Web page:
Article 41—That Factor Fortescue be instructed to forward to Norway House as opportunity offers the gunpowder and country-made articles on hand at York Factory (exclusive of beads, country-made articles, etc.) which are set aside for the Inland Districts.

Article 42—Winter Arrangements, 1878-9.


Oak Point—Wm. Clark, Junior Chief Trader; Geo. F. Kinnaird, Apprentice Clerk.

Manitoba House—Isaac Cowie, Clerk.

Water Hen River—Alexr. Munro, Clerk.

Shoal River—Donald McDonald, "A" Clerk.

Fairford—An Interpreter.

Article 43—That Junior Chief Trader William Clark be authorized to make the necessary and proper arrangements for the summer business of the District, Season 1879, and change the disposal of the clerks if he may think it necessary.

Article 44—That 4 servants and 300 pieces of goods, including winter allowances and servants' equipments, constitute the current outfit of Manitoba District and be imported via St. Paul to Fort Garry and thence by carts to Oak Point.

Article 45—That the live stock on inventory in Manitoba District be priced at their market value in the District, less 331/3%

Article 46—That Junior Chief Trader William Clark be instructed to procure at Fairford and forward to Berens River for the use of Norway House District, Summer 1879:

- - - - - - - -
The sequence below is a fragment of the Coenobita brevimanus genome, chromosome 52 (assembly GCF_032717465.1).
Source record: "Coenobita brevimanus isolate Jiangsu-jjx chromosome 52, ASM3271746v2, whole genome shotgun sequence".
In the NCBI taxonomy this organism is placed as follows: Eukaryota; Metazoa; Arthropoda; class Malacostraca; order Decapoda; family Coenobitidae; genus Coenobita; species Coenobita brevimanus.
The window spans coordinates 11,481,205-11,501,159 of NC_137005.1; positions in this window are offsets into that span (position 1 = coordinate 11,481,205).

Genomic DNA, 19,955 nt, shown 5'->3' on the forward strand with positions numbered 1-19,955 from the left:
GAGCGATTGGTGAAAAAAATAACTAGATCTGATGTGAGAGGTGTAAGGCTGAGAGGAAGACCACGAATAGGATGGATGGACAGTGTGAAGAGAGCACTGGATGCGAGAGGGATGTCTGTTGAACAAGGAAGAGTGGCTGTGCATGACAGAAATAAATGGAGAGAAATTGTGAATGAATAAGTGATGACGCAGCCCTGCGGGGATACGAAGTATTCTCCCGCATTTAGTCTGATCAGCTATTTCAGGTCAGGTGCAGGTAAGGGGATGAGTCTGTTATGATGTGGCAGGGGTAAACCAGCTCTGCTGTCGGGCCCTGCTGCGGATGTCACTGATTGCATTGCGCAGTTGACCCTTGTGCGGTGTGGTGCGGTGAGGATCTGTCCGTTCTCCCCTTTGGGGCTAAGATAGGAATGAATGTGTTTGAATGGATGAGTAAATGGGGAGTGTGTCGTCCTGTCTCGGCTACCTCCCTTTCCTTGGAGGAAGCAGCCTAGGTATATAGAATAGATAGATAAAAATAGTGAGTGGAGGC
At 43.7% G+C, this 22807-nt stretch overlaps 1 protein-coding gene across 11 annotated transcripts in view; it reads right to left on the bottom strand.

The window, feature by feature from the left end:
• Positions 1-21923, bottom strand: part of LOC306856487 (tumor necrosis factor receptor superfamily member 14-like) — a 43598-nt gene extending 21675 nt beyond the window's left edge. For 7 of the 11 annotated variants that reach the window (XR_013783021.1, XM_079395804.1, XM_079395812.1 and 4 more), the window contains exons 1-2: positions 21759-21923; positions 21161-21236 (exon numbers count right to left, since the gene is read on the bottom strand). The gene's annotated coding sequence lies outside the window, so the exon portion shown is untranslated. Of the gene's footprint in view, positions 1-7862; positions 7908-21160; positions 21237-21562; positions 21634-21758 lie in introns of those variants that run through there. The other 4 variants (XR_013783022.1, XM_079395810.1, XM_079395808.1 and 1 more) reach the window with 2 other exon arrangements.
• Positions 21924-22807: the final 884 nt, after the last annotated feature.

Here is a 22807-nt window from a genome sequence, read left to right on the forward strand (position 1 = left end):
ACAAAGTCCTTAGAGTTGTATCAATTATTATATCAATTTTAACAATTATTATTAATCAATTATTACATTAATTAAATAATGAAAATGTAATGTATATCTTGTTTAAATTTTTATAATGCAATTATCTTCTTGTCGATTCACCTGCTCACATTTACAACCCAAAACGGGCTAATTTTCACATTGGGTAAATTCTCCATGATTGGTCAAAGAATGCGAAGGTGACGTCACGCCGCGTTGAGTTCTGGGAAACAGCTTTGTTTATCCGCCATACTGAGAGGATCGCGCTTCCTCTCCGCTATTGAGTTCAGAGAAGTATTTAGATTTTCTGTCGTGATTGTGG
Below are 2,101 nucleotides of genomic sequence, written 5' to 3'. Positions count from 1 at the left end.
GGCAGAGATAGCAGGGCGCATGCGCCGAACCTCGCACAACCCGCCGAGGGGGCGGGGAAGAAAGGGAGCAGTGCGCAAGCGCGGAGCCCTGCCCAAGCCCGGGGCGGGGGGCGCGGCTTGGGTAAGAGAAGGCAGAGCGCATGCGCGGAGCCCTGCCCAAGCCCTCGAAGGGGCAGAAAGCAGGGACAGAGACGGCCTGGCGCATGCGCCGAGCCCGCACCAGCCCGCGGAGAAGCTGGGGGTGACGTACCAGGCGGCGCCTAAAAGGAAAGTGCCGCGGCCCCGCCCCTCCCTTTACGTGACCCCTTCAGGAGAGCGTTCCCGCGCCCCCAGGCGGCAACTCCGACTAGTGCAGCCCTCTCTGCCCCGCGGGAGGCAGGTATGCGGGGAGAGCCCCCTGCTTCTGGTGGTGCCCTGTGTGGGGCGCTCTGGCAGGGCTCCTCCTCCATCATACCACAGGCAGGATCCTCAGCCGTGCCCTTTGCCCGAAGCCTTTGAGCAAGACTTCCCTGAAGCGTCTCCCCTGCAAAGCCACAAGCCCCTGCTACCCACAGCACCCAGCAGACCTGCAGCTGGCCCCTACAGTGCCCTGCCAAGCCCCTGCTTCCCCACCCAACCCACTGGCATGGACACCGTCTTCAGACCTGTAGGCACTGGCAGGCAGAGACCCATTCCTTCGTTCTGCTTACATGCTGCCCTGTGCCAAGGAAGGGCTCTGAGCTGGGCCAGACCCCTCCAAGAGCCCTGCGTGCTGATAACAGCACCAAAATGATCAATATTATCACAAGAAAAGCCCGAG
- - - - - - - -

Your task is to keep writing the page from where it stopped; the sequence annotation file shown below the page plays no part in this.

20 fathoms birch bark for canoe bottoms.
20 fathoms birch bark for canoe sides.


Article 47—That the country-made articles for Manitoba District, Outfit 1879, be provided at Fort Garry, Summer 1878.

Article 48—Winter and Summer Arrangements, 1878-9


Fort Ellice—Archibald McDonald, Factor; David Armit, Clerk; Hugh McBeath, Clerk.

Riding Mountain—James C. Andy, Clerk.

Qu'Appelle—Wm. J. McLean, Junior Chief Trader; George Dreyer, Postmaster.

Fort Pelly—Adam McBeath, Clerk; John Calder, Apprentice Clerk.

Touchwood Hills—Angus McBeath, Clerk; Thomas W. Lillie, Apprentice Clerk.

Egg Lake—Henry McKay, Clerk.

Article 49—That 10 servants and 800 pieces of goods, including winter allowances and servants' equipments, constitute the current outfit of Swan River District and be imported via St. Paul to Fort Garry and thence by carts to the District.

Article 50—That Factor Archibald McDonald be authorized to make the necessary and proper arrangements for the summer business of the District, season 1879, and change the disposal of clerks if he may think it is necessary.

(Note—Articles 51 to 107 of the Minutes are of a similar nature to the foregoing.)


Hudson's Hope Post, B.C.

The Post is situated at the head of navigation on the Peace river. From here to Vermillion there is good water for stern-wheelers and gasoline boats, for five hundred fifty miles.

Immediately to the west is the famous Rocky Mountain canyon, which makes a horseshoe of twenty-five miles; and from the head of the canyon to Finlay Forks there is another good stretch of water. The Peace river here cuts through the Butler range, the most easterly range of the Rockies.